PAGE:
Over the weekend we went Chiang Mai. There were a couple of reasons why we did so. The northern region of Thailand, being higher in altitude and NOT immediately around a large body of water was good way to escape the heat, humidity, and mosquitos we enjoy in the south. It’s also known for its history, wilderness, and cultural richness. We also wanted to avoid the headache of getting our visa extension at the consulate in Bangkok so we thought a border run to either Laos or Burma was a better solution.

While in north we visited the Karen Tribe, whose fame comes from the women adorned with rings around their necks; the white temple of Chiang Rai, a modern, beautiful, and somewhat psychedelic temple whose full construction won’t be finished for another 60 years; a Lao market that touted "whiskeys” - or rather rice wines - that were made from, or steeped with (respectively from left to right) cobra, tiger penis (note: no tigers we killed for this, rather it’s a value-added product from tigers killed for the pelts), turtle, ginseng and scorpion, and gecko; and of course a trip far enough into Burma to see the passport control people and take a picture of of the sign before turning around back to Thailand.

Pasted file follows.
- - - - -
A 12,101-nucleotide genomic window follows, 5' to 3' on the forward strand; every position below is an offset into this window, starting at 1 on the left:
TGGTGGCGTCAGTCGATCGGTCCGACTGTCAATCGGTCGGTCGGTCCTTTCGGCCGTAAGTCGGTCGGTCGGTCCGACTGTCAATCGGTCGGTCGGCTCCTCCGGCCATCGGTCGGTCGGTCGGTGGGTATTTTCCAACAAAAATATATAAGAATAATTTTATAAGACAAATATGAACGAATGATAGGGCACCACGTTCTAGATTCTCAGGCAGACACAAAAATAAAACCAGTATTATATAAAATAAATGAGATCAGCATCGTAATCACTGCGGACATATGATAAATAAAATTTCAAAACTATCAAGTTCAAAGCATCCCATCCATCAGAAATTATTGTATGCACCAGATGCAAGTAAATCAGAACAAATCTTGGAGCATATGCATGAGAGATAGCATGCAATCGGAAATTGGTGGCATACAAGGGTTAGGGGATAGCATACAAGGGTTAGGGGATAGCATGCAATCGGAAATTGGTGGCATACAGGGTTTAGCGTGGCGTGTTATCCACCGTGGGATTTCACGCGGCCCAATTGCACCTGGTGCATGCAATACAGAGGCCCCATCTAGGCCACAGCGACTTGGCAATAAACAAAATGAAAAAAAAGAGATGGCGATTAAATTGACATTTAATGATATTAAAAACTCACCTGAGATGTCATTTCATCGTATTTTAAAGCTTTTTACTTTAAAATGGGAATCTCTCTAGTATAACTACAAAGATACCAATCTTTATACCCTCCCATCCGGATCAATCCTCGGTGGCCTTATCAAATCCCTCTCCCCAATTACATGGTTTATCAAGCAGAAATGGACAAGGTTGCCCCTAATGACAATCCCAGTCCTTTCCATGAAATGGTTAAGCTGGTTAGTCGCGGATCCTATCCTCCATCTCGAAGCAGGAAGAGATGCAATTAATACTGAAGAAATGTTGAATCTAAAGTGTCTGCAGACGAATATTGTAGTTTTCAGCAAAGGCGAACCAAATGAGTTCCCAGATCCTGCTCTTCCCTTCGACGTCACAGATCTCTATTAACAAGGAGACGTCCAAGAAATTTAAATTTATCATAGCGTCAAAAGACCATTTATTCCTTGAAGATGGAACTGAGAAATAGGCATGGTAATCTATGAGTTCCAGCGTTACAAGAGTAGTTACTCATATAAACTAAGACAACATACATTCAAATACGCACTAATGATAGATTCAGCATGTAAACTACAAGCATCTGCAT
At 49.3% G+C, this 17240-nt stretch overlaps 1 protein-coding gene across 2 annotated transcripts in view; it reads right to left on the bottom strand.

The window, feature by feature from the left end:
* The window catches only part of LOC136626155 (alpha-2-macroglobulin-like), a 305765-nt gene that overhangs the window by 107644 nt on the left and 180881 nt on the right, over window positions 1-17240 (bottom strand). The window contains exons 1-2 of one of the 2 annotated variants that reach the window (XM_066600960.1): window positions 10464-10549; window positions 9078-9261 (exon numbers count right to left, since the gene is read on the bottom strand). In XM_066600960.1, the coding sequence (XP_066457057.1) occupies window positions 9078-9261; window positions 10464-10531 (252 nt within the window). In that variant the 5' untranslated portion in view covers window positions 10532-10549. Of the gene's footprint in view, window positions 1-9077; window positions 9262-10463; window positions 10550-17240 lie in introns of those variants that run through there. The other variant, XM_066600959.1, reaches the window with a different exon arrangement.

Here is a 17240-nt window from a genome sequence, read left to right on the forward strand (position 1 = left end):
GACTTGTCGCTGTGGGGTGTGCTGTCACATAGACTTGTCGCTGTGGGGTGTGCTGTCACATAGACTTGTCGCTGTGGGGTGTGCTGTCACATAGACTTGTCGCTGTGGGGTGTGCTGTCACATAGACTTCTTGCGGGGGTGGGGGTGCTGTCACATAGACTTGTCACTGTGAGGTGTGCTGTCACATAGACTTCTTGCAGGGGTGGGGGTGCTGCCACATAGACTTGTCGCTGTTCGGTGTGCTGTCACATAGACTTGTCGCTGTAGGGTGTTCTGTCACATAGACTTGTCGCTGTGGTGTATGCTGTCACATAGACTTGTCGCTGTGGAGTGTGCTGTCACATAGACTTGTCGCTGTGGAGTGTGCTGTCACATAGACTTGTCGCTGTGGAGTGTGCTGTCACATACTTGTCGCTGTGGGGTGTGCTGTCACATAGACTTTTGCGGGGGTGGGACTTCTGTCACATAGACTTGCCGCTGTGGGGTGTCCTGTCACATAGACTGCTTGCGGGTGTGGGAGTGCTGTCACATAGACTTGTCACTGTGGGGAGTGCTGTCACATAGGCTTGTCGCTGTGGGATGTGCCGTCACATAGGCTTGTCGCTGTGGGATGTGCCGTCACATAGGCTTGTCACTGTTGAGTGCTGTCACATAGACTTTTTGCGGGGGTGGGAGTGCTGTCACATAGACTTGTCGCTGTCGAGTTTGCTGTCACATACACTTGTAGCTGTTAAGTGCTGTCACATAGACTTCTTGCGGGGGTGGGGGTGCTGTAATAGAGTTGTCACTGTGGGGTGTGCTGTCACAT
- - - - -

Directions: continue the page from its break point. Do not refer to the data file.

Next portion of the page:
The next day, while the boys were sleeping in, Tirza met up with Thunderbird Alumnus Michael Baker to do a tour of the tiger temples and an elephant sanctuary. The boys were supposed to attend a Muay Thai fighting bootcamp but decided that it wasn’t worth the possible injury… or the necessary “early bird gets the worm” approach. Instead Jon met up with someone he knew from Peru and Kyle and Xiyu succeeded in finding a gym where they could get in their first good lift of the trip.
We have noticed one thing about Thailand which could be true of all emerging markets, but the usage of plastics is out of control here. Back home saving a few grocery bags by bringing reusable ones to the store makes us feel good, but that really does not hold a candle to plastic consumption here; there isn’t a single transaction in which we’ve participated that doesn’t involve the exchange of an unnecessary amount of plastic (see earlier blog post on the drinking sodas and thai tea from one or more bags). Even street food is often times sold in plastic bags. In a frenzy of famine Kyle bought a bag of Mussamun Curry Chicken in a bag. He was too hungry to find a table or utensils for the consumption of his food, so he sat on some stairs and was ready to go at it with his hands. The problem was the he could not figure out how to undo the small rubber band that was tightly holding the top of the bag closed. In a fit of desperation he decided the best solution would be to squeeze the bag to pop it open. This did not end well for Kyle or his clothes, but at least the chicken was still edible.